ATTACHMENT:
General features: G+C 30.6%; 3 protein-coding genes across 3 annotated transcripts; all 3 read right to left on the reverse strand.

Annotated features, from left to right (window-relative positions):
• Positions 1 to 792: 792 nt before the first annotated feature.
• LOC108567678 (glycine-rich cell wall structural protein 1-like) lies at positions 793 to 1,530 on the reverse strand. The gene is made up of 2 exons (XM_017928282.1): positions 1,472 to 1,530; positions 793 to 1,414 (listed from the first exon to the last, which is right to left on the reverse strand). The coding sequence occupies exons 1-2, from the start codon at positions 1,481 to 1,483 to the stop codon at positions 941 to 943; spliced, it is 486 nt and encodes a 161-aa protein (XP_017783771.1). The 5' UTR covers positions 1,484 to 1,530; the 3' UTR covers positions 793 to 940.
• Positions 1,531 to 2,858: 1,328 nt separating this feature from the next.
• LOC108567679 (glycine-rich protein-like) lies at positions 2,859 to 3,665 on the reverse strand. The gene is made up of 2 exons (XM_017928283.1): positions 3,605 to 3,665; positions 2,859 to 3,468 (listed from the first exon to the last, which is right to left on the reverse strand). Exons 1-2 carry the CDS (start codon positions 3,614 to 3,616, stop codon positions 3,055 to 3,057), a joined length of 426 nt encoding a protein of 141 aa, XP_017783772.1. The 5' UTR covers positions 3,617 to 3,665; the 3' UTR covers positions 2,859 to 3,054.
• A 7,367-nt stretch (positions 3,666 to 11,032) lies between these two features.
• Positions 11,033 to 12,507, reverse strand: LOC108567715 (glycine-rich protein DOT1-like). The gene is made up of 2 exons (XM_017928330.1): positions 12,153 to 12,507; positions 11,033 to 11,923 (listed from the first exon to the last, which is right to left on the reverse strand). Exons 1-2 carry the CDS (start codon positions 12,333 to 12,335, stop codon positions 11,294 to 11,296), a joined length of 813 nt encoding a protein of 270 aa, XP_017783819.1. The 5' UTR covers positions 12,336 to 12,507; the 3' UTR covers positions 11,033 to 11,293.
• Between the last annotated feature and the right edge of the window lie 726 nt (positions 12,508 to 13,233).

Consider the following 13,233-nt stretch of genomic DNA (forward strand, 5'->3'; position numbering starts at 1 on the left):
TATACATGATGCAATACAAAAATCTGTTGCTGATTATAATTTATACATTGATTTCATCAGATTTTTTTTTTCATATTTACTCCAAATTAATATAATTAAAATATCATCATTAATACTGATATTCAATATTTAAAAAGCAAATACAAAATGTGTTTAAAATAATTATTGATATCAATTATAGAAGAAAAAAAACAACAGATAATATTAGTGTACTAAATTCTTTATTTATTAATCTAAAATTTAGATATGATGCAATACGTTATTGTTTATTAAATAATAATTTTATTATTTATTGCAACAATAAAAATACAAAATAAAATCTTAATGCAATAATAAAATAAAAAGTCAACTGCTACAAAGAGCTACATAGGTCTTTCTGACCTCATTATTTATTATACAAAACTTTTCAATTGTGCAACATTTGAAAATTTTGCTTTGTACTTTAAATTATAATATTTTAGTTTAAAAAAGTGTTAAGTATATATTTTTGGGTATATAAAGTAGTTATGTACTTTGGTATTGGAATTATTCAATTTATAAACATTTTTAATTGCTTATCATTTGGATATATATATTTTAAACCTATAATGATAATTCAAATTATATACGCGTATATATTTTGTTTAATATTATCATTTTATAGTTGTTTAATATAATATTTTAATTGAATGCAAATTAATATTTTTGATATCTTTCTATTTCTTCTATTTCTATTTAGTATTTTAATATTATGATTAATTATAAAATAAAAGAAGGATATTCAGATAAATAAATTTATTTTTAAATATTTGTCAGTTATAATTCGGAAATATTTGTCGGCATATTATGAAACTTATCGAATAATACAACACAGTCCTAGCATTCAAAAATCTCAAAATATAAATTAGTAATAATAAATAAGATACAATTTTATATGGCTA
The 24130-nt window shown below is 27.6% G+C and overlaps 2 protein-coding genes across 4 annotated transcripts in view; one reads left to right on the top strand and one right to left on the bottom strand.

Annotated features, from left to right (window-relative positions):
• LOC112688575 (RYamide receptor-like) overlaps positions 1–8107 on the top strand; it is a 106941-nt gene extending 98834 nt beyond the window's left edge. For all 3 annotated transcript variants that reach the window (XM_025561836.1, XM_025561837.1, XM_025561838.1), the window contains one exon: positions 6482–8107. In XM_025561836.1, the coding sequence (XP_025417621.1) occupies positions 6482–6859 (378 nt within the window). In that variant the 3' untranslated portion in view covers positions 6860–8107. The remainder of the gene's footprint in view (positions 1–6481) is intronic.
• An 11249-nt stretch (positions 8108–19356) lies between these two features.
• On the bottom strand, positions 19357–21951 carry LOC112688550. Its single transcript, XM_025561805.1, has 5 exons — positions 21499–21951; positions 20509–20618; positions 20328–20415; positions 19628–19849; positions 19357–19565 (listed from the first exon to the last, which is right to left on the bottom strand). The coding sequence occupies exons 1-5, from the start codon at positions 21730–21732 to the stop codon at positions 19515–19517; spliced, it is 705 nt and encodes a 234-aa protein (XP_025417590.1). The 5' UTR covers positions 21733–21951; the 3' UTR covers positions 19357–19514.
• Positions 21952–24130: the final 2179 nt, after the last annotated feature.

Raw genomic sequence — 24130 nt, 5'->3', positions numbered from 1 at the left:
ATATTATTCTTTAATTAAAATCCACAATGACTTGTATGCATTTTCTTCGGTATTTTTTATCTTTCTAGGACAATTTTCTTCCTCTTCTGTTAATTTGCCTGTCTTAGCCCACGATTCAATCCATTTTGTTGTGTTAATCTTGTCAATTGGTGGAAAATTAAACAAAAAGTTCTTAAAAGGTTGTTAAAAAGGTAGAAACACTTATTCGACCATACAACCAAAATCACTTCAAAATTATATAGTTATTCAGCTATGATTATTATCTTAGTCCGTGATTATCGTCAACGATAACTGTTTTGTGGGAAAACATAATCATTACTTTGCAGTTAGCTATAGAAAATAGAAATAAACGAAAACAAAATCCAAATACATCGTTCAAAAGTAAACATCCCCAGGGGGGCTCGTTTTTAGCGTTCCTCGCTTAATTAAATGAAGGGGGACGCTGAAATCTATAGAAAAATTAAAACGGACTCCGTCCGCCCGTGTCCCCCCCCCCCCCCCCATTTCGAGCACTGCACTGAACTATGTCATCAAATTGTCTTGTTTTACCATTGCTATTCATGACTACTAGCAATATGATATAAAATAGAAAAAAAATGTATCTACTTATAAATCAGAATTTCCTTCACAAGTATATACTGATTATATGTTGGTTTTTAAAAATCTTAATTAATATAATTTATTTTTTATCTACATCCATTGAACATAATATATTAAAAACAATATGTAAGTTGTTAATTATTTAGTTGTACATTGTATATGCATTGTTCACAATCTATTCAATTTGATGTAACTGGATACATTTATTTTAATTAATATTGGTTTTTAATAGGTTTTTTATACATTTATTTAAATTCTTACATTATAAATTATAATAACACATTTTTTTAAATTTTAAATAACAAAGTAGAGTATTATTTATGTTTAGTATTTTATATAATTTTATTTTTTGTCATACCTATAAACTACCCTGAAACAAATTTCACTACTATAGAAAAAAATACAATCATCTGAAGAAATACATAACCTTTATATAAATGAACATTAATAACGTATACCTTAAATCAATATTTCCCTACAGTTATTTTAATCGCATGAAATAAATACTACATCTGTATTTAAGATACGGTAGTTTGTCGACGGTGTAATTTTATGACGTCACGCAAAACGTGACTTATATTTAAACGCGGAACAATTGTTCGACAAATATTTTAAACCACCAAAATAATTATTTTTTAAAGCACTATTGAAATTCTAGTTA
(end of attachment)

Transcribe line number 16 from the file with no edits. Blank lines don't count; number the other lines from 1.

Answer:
• On the bottom strand, positions 19357–21951 carry LOC112688550. Its single transcript, XM_025561805.1, has 5 exons — positions 21499–21951; positions 20509–20618; positions 20328–20415; positions 19628–19849; positions 19357–19565 (listed from the first exon to the last, which is right to left on the bottom strand). The coding sequence occupies exons 1-5, from the start codon at positions 21730–21732 to the stop codon at positions 19515–19517; spliced, it is 705 nt and encodes a 234-aa protein (XP_025417590.1). The 5' UTR covers positions 21733–21951; the 3' UTR covers positions 19357–19514.